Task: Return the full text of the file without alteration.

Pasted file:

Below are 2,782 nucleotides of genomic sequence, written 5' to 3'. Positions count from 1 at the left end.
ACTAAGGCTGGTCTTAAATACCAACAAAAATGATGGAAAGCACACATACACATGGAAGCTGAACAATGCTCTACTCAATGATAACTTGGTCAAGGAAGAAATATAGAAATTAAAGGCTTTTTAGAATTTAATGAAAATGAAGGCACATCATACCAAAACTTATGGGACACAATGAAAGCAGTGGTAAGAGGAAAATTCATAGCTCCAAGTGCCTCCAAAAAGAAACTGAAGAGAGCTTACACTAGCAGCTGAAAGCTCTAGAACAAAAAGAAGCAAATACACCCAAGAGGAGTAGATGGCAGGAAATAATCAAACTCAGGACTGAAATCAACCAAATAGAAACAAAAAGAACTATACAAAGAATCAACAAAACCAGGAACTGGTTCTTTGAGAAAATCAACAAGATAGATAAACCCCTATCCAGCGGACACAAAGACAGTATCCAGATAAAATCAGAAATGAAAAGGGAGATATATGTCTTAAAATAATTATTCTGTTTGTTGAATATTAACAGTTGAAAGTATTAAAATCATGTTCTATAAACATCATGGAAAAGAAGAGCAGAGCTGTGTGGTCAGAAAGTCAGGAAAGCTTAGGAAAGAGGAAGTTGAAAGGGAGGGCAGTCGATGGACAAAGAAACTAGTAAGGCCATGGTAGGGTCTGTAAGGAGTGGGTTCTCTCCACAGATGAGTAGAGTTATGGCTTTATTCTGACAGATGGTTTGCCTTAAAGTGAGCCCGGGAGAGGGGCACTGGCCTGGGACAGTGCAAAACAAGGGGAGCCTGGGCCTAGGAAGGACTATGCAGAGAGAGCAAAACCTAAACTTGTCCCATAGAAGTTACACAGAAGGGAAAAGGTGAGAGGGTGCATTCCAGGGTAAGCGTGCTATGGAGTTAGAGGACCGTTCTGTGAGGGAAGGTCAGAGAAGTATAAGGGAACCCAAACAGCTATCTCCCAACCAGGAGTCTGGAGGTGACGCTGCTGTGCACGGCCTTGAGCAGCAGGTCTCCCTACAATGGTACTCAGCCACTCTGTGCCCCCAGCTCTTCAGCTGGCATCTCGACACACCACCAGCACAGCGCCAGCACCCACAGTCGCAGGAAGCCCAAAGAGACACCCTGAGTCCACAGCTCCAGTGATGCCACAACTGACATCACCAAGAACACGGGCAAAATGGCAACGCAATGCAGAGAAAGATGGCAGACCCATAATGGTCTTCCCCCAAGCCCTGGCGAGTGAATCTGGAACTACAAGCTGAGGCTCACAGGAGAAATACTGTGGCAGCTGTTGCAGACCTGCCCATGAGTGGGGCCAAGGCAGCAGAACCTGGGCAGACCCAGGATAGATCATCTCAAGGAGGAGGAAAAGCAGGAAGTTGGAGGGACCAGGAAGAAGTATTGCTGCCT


Below are 2,782 nucleotides of genomic sequence, written 5' to 3'. Positions count from 1 at the left end.
ACTAAGGCTGGTCTTAAATACCAACAAAAATGATGGAAAGCACACATACACATGGAAGCTGAACAATGCTCTACTCAATGATAACTTGGTCAAGGAAGAAATATAGAAATTAAAGGCTTTTTAGAATTTAATGAAAATGAAGGCACATCATACCAAAACTTATGGGACACAATGAAAGCAGTGGTAAGAGGAAAATTCATAGCTCCAAGTGCCTCCAAAAAGAAACTGAAGAGAGCTTACACTAGCAGCTGAAAGCTCTAGAACAAAAAGAAGCAAATACACCCAAGAGGAGTAGATGGCAGGAAATAATCAAACTCAGGACTGAAATCAACCAAATAGAAACAAAAAGAACTATACAAAGAATCAACAAAACCAGGAACTGGTTCTTTGAGAAAATCAACAAGATAGATAAACCCCTATCCAGCGGACACAAAGACAGTATCCAGATAAAATCAGAAATGAAAAGGGAGATATATGTCTTAAAATAATTATTCTGTTTGTTGAATATTAACAGTTGAAAGTATTAAAATCATGTTCTATAAACATCATGGAAAAGAAGAGCAGAGCTGTGTGGTCAGAAAGTCAGGAAAGCTTAGGAAAGAGGAAGTTGAAAGGGAGGGCAGTCGATGGACAAAGAAACTAGTAAGGCCATGGTAGGGTCTGTAAGGAGTGGGTTCTCTCCACAGATGAGTAGAGTTATGGCTTTATTCTGACAGATGGTTTGCCTTAAAGTGAGCCCGGGAGAGGGGCACTGGCCTGGGACAGTGCAAAACAAGGGGAGCCTGGGCCTAGGAAGGACTATGCAGAGAGAGCAAAACCTAAACTTGTCCCATAGAAGTTACACAGAAGGGAAAAGGTGAGAGGGTGCATTCCAGGGTAAGCGTGCTATGGAGTTAGAGGACCGTTCTGTGAGGGAAGGTCAGAGAAGTATAAGGGAACCCAAACAGCTATCTCCCAACCAGGAGTCTGGAGGTGACGCTGCTGTGCACGGCCTTGAGCAGCAGGTCTCCCTACAATGGTACTCAGCCACTCTGTGCCCCCAGCTCTTCAGCTGGCATCTCGACACACCACCAGCACAGCGCCAGCACCCACAGTCGCAGGAAGCCCAAAGAGACACCCTGAGTCCACAGCTCCAGTGATGCCACAACTGACATCACCAAGAACACGGGCAAAATGGCAACGCAATGCAGAGAAAGATGGCAGACCCATAATGGTCTTCCCCCAAGCCCTGGCGAGTGAATCTGGAACTACAAGCTGAGGCTCACAGGAGAAATACTGTGGCAGCTGTTGCAGACCTGCCCATGAGTGGGGCCAAGGCAGCAGAACCTGGGCAGACCCAGGATAGATCATCTCAAGGAGGAGGAAAAGCAGGAAGTTGGAGGGACCAGGAAGAAGTATTGCTGCCT